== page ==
Cleveland has a historic landmark in its Hough Neigborhood. Many people know it’s there, but other than a quick drive-by, there isn’t much of a reason to stop. I’m speaking of course of old League Park, the baseball field that was the one-time home of the Cleveland Indians and the Negro League Cleveland Buckeyes. The structure sits vacant on the corner of E. 66th and Lexington.
This is the place that saw Babe Ruth’s 500th home run in 1929 and where Bob Feller fired fastball after fastball. Legends of the game played in this hallowed park and then after 1946, it became outdated. Cleveland Municpal Stadium was the spot for the baseball action in Cleveland while League Park just sat there empty, year after year, decade after decade. It was never razed.
Cleveland historians for almost 20 years have attempted to come up with plans to restore and renovate this legendary ground. None of the ideas took shape, from the mayoral eras of Mike White and Jane Campbell. Plans ranged from anywhere from $2 million to $18 million. Then yesterday, Mayor Frank Jackson’s Chief of Staff, Ken Silliman announced the city’s intentions to put $5 million into rebuilding League Park and its adjacent land. According to Silliman, a museum and a youth baseball field will be the big keys to the project.
At first blush, as a baseball fan and historian myself, my thoughts were “it’s about time.” League Park is a historical baseball site that I remember my father driving me past when I was a kid. But all I ever did was drive past it. So much history went on there, something had to be done to this.
But this was also 25 years ago that my father pointed this out to me. The site was old, run down, and dilapidated then. Add 25 years to it and things obviously haven’t improved. Add in the fact that the current generation of baseball fans is dwindling and the game back in the days of League Park might as well have been a completely different sport, and it makes me wonder if restoring League Park is a good idea.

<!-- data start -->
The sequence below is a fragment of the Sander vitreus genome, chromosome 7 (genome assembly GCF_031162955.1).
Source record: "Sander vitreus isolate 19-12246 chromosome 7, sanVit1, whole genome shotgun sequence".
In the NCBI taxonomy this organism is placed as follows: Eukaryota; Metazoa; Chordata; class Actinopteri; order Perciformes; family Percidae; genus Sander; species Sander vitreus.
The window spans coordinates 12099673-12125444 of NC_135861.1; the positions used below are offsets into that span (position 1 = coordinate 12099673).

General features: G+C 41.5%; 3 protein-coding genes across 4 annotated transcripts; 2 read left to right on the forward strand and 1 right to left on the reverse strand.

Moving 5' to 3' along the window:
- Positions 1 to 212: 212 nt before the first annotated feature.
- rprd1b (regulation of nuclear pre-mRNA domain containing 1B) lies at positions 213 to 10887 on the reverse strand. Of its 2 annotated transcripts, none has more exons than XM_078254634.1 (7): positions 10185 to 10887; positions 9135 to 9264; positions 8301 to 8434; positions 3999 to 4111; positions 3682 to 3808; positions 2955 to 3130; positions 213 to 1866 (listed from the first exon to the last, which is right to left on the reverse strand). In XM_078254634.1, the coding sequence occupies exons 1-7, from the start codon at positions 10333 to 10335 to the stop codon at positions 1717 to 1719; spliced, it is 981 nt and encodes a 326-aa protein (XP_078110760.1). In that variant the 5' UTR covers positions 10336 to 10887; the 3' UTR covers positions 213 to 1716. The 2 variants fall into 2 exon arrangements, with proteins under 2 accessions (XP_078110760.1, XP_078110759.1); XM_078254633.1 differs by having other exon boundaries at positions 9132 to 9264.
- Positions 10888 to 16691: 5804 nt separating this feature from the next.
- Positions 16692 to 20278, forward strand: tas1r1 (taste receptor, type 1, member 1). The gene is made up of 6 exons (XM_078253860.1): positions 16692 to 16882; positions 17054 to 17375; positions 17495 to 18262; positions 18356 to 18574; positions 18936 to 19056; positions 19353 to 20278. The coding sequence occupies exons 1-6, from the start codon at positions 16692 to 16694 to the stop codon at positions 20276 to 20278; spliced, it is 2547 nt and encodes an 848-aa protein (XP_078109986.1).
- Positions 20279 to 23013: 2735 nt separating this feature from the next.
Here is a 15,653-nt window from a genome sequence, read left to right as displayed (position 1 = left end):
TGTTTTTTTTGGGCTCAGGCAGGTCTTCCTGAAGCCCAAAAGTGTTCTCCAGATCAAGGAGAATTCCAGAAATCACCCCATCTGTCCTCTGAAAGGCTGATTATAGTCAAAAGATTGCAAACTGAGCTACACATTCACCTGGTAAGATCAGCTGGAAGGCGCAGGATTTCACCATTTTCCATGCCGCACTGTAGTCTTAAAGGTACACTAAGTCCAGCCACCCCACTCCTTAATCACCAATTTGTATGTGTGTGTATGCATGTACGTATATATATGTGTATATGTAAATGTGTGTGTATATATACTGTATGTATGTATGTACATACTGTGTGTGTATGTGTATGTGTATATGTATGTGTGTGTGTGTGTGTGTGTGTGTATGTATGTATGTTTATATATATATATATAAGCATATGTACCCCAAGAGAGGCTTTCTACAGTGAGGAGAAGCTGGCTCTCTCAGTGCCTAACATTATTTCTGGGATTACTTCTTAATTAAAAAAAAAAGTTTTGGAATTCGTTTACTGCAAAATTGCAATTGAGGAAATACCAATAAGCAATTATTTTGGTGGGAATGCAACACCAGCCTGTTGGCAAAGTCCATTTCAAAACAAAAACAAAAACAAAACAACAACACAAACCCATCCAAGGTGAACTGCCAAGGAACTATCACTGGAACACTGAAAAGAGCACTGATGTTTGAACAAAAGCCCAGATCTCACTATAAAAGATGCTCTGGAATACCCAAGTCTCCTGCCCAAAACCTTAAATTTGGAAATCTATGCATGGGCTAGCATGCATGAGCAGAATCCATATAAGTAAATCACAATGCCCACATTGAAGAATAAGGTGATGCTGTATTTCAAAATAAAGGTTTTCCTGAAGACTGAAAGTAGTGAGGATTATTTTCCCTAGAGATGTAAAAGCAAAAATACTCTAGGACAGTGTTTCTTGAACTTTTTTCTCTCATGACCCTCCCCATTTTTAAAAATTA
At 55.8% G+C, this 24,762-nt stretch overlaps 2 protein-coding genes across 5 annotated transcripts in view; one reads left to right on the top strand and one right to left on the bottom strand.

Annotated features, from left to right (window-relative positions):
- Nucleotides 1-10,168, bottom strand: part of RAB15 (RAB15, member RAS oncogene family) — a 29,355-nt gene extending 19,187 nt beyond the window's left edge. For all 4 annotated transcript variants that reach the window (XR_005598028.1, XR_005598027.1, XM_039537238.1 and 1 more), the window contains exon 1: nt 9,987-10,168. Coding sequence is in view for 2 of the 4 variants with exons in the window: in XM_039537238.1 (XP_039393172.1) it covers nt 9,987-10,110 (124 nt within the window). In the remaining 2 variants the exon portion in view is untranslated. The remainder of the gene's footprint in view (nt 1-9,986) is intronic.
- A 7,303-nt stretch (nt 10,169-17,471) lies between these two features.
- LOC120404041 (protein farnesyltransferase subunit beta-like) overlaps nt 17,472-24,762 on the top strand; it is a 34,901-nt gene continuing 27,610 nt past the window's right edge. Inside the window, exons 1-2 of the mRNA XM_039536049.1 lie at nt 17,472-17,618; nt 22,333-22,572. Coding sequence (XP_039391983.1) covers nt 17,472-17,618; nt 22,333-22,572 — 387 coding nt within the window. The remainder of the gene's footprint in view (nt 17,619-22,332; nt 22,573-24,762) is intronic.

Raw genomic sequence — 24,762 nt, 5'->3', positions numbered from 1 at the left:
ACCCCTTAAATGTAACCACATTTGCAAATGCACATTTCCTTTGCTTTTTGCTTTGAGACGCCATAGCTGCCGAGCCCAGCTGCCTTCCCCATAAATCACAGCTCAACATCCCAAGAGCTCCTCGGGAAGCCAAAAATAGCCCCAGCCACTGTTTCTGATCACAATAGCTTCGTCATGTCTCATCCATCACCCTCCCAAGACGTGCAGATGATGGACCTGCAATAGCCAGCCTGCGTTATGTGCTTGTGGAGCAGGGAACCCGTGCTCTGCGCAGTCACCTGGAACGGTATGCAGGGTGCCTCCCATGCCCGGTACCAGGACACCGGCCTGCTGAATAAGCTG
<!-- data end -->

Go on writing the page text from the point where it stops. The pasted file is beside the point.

Writing this piece made me very conflicted on the subject. I’ve literally gone back and forth. The place hasn’t been in use in 60 years. Is now really the time to be putting the city’s money into it? Clevelanders of all ages know – our city is not in a place financially to be throwing out $5 million bouquets to fix up an old ballpark as a local tourist site. How about pumping $5 million into the city school system?
Proponents of the restoration will say that this is indeed re-investing in the city and one of its toughest neighborhoods. Paula Gist of the League Park Heritage Committee claims this is about more than just League Park. “This is important to us, to our neighborhood. We don’t want just a ballpark; we want a revitalization.”
I understand where she is coming from completely, but with all of the city’s issues, projects such this one and the Browns quest for $5.8 million in city funds for stadium repairs, are lightning rods. We aren’t exactly flush with cash in these economic times in Cleveland.
However, this is something that should have happened 20-25 years ago. Long time Cleveland natives always wonder why we aren’t making attempts to restore the city’s proud neighborhoods. Now, they are. So with that I have to applaud Frank Jackson and the city for finally going through with this long overdue project. I just hope that it actually comes to fruition.
(hat tip to reader Scott for alerting me to this)
(photo via Thomas Ondrey/PD)